A Basalt-based psychotherapist is studying local endurance athletes in the hopes of breaking new ground in the understanding of mental states during peak performance.
The study is being conducted by Marlis Marolt-Sender, for her transpersonal psychology doctoral dissertation from Sofia University in Palo Alto, Calif. She was drawn to the project, she said, because she is an endurance sports enthusiast herself.
“It’s a study focusing on the phenomenon of ‘flow,’” she explained.
It will focus on 30 athletes from the valley. Marolt-Sender is beginning the study by interviewing subjects on their experience in high intensity endurance sports like running and biking. She’ll collect information about times when the athletes have experienced what she’s calling “flow” or “in the zone” states — the blissful sensation sometimes referred to as a runner’s high.
“When you have it, it totally stands out because the quality of your experiences are way above your normal experience,” she explained. “The primary marker of it is intense joy or bliss.”
Then, next month Marolt-Sender will conduct an experiential workshop or “flow test” with the subjects — focusing on a specific variable that has a direct correlation with athletic performance.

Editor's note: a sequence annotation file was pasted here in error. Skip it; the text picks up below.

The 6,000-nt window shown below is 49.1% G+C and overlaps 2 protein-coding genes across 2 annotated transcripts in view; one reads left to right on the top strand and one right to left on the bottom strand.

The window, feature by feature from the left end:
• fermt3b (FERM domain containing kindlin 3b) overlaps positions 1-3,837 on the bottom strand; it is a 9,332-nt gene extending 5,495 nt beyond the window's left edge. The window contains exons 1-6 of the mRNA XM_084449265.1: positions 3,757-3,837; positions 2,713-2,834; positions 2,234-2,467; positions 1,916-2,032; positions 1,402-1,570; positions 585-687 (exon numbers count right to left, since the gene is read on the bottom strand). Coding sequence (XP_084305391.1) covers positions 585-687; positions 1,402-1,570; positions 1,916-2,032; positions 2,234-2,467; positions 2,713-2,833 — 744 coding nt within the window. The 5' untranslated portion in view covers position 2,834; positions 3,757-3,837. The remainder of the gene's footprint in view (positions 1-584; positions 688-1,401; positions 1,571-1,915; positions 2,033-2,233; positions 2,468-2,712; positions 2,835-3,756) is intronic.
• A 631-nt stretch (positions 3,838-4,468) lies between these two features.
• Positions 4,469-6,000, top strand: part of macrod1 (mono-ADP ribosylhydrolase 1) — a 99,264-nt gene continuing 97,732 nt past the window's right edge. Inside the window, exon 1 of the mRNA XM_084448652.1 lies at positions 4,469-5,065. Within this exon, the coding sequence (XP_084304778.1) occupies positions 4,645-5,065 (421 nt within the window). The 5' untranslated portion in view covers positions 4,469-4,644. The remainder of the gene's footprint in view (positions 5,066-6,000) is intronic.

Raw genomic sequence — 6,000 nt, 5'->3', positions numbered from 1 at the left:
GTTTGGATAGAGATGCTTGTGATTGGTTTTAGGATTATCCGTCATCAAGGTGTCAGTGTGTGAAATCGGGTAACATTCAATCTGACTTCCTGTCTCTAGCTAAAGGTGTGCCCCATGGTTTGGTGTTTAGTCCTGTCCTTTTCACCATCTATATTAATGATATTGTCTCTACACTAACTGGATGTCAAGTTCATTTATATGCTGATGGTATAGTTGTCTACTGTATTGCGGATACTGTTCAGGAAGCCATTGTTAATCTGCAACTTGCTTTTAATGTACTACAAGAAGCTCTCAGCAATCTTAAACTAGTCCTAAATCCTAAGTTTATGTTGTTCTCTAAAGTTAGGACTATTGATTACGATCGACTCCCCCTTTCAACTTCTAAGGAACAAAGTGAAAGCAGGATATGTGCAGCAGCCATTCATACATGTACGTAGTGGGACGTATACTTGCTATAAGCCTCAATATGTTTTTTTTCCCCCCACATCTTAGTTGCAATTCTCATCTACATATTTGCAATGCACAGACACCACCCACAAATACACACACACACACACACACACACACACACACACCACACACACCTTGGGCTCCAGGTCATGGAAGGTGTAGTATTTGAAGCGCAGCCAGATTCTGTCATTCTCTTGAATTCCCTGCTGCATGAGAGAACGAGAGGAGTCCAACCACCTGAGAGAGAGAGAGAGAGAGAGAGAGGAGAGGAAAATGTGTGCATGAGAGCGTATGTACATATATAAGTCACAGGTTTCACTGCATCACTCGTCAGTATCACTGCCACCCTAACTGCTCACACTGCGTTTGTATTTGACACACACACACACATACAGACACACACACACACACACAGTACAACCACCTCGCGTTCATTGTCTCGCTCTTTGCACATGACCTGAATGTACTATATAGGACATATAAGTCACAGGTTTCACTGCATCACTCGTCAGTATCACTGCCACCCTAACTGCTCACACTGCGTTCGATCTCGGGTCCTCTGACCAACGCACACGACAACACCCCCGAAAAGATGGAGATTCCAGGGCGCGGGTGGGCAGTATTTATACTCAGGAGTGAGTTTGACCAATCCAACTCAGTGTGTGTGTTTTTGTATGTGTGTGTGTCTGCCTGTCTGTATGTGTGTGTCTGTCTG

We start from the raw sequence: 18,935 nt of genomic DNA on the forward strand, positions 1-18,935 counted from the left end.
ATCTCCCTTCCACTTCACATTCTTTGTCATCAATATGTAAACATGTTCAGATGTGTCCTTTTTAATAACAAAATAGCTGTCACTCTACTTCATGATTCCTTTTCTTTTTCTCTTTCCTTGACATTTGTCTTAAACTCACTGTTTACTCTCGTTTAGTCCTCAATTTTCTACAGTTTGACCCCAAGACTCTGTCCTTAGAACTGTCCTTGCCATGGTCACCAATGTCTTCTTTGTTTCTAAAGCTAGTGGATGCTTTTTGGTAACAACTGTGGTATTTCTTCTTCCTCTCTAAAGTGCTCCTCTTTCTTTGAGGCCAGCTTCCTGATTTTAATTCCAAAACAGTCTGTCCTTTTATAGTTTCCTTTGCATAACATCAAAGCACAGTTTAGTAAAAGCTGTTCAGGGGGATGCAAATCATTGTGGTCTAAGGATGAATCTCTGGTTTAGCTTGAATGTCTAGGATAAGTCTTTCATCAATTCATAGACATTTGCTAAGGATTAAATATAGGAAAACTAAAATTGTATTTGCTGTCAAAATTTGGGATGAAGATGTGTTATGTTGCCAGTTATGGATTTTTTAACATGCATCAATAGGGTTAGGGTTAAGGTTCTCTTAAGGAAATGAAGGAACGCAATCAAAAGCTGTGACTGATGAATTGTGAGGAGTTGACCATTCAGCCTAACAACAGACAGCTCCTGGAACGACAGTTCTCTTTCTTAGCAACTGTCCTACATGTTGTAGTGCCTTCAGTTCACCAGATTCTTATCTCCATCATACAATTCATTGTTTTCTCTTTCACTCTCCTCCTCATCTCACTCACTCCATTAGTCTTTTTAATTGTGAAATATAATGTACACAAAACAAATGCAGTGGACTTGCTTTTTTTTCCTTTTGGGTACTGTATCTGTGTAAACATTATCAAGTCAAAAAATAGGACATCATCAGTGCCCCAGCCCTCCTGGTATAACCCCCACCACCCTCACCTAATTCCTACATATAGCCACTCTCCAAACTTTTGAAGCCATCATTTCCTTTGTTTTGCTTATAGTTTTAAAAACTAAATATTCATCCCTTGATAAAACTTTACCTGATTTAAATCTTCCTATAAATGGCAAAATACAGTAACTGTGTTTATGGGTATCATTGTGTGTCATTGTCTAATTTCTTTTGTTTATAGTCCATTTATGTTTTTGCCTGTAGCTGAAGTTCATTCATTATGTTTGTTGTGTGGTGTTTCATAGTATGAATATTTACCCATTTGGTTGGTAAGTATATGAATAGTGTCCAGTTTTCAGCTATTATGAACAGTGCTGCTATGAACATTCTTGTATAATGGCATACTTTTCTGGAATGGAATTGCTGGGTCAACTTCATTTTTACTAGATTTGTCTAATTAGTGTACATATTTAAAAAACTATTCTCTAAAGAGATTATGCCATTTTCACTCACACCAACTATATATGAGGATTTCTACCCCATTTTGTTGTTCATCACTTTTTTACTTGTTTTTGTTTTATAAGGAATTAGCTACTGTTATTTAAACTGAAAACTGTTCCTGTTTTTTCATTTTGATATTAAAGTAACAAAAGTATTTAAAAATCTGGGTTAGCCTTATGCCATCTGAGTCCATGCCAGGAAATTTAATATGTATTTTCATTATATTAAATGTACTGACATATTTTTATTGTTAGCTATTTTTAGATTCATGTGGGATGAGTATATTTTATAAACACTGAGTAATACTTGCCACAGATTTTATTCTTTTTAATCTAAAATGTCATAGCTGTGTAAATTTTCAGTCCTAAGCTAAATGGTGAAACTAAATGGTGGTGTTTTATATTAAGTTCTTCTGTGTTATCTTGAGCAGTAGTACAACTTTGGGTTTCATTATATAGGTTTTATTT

“Your performance is optimized in that state,” she said. “It tends to happen when you’re very focused and are challenged in a way that you feel you can meet the challenge.”
She’s been fascinated by the phenomenon, she said, because in it a person’s self-consciousness tends to fade out of the mind’s forefront. While many athletes can identify having experienced flow, the psychological understanding of it is limited, Marolt-Sender said, due to the perspective from which it’s been studied.
Existing work on these kinds of mental states have come from a traditional psychology or sports science perspective. Marolt-Sender’s work takes a transpersonal perspective, meaning that it focuses beyond ego-based consciousness.
“This is the first flow study that I know of that’s looked at it from the transpersonal perspective,” she said. “This looks at transcendent states of consciousness that take place outside of the egoic self.”
Her dissertation will break down a prominent variable underlying dynamics of peak performance in endurance sports, and attempt to explain how and why athletes enter that transcendent state. Marolt-Sender is not identifying that variable now, so as not to taint the pool of subjects.
Sofia University, formerly the Institute of Transpersonal Psychology, is a private graduate school that stresses a holistic approach to psychotherapy for clinicians, spiritual guides, wellness caregivers and consultants in a variety of fields.
Marolt-Sender is seeking six more athletes to take part in the project. She said that participants may leave the study with new mental tools to enhance peak performance and flow-like states.
While it’s fairly easy for athletes to identify the transcendent feeling associated with a long race, Marolt-Sender is hoping to find ways people can recreate it at will.
“It’s just really cool stuff,” she said.